Q: Nanny has been in the hospital for the past few weeks and is not likely to leave it. Her physician tells us that she is terminally ill and that she does not have much time left to be with us. All of us are sad, but we also recognize that Nanny is old and seems to be prepared to do what she has to do.
My problem is my four and a half year old son. He is really fond of his great-grandmother and I know he will miss her terribly when she passes. So what do I do with him when she goes? The last thing we want is to create a bad scenario for our little boy.
A: Your first task when an elder dies is to tell your son in a straightforward manner that she has died.
At four years old, your son will not understand the significance of death and dying and may well think that Nanny has simply gone away
It is best to say that she died, not that she passed, went to a better place or has gone for a long sleep.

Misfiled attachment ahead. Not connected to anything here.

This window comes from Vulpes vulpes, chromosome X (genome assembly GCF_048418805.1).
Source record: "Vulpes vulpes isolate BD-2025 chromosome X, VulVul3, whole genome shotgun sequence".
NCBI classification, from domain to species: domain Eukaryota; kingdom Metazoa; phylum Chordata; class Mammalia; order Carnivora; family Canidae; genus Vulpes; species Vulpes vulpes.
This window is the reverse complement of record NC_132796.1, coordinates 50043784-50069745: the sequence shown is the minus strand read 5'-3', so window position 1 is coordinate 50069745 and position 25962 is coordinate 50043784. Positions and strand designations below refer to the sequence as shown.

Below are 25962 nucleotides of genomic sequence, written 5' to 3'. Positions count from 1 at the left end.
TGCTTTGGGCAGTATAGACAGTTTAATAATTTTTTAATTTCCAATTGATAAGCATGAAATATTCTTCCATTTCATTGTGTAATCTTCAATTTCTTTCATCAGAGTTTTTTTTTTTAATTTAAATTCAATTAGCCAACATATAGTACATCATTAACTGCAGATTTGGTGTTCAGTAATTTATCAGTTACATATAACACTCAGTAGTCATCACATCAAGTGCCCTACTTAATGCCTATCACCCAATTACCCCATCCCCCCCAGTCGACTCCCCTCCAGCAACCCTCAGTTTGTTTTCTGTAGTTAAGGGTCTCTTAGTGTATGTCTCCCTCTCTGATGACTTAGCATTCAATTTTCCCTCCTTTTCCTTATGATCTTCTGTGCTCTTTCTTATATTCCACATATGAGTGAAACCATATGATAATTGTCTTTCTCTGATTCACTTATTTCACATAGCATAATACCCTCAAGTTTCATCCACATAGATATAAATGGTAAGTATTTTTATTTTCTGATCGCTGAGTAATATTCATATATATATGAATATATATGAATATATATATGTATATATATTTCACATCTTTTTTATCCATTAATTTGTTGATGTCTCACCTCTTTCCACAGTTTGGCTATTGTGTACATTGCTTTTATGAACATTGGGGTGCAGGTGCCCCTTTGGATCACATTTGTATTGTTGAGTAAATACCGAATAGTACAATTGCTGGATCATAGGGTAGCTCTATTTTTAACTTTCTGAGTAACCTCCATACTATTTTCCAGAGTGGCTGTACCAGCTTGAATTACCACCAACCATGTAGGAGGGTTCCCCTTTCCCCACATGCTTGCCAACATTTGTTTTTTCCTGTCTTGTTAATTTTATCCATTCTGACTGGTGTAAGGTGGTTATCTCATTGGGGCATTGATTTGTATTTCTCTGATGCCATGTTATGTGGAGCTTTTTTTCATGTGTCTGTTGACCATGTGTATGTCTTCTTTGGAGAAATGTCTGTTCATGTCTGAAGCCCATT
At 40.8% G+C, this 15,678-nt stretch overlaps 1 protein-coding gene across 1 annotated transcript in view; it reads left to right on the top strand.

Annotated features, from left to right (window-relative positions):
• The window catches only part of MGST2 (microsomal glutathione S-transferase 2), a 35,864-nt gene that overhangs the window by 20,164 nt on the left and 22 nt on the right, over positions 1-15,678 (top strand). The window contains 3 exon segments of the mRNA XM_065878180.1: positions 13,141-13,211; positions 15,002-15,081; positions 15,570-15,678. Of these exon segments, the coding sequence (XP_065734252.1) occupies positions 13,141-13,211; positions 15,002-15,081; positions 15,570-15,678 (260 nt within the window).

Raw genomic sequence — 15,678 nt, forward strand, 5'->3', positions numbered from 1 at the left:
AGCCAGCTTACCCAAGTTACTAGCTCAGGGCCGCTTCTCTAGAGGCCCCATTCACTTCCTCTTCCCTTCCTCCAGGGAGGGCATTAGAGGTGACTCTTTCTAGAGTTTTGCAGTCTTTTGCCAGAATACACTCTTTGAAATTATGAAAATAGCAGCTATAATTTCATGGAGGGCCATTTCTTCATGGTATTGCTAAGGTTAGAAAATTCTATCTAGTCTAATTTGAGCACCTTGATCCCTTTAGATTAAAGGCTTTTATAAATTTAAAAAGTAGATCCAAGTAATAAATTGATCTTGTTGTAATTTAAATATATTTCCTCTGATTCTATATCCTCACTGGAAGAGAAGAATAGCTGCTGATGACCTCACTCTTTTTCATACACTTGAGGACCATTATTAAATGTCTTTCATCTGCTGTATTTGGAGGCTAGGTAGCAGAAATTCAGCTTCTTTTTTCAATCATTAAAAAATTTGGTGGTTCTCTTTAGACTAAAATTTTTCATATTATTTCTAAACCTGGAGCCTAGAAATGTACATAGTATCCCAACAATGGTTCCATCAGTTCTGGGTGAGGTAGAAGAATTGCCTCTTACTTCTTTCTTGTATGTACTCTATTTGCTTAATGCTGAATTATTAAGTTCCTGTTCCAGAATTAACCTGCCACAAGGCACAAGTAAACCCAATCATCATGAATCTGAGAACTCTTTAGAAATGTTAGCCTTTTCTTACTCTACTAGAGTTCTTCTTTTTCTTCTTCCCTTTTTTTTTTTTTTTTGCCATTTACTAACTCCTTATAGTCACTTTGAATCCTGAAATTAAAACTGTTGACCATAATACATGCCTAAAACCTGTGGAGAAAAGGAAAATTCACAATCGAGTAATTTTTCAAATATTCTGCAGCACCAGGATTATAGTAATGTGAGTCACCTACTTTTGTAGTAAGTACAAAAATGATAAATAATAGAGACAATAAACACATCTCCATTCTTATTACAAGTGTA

He may not understand the full significance of her death but eventually he will begin to appreciate its permanence.
The more honest you are with him now, the more likely he will trust and appreciate you as his parent as he grows up.
Tell him you are sad and will miss his great-grandmother. Your sadness is his permission to also be sad.
Most of us do not enjoy watching our children struggle with sadness. We are inclined to protect them from distressing times but it is through sadness that children develop a profound appreciation for life. It is a valuable time in their lives.
Finally, remember that when a child is introduced to death and dying, his assumption that the world is always a safe place is challenged. Your boy may need to be reminded that his own being is secure.
You can do this for him by continuing with routines such as regular bed, play and meal times.
The more that you are able to keep the family structure in place, the better are the odds that he will recover from his great-grandmother’s death.